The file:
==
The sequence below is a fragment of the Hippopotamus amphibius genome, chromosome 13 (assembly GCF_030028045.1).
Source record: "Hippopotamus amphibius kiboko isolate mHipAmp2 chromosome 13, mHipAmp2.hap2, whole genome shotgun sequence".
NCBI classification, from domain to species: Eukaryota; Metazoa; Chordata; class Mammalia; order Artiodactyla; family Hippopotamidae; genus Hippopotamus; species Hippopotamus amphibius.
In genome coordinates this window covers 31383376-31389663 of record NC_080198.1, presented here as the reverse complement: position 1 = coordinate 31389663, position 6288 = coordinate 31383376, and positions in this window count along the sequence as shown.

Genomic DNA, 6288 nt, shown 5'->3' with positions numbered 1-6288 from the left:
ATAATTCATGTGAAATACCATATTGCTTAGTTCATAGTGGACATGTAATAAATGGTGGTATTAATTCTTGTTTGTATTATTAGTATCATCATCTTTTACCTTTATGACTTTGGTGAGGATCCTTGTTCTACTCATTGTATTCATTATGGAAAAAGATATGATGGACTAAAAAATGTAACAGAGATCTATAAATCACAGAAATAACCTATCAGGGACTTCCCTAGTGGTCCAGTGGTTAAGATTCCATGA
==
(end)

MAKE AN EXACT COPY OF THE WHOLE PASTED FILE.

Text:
The sequence below is a fragment of the Hippopotamus amphibius genome, chromosome 13 (assembly GCF_030028045.1).
Source record: "Hippopotamus amphibius kiboko isolate mHipAmp2 chromosome 13, mHipAmp2.hap2, whole genome shotgun sequence".
NCBI classification, from domain to species: Eukaryota; Metazoa; Chordata; class Mammalia; order Artiodactyla; family Hippopotamidae; genus Hippopotamus; species Hippopotamus amphibius.
In genome coordinates this window covers 31383376-31389663 of record NC_080198.1, presented here as the reverse complement: position 1 = coordinate 31389663, position 6288 = coordinate 31383376, and positions in this window count along the sequence as shown.

Genomic DNA, 6288 nt, shown 5'->3' with positions numbered 1-6288 from the left:
ATAATTCATGTGAAATACCATATTGCTTAGTTCATAGTGGACATGTAATAAATGGTGGTATTAATTCTTGTTTGTATTATTAGTATCATCATCTTTTACCTTTATGACTTTGGTGAGGATCCTTGTTCTACTCATTGTATTCATTATGGAAAAAGATATGATGGACTAAAAAATGTAACAGAGATCTATAAATCACAGAAATAACCTATCAGGGACTTCCCTAGTGGTCCAGTGGTTAAGATTCCATGA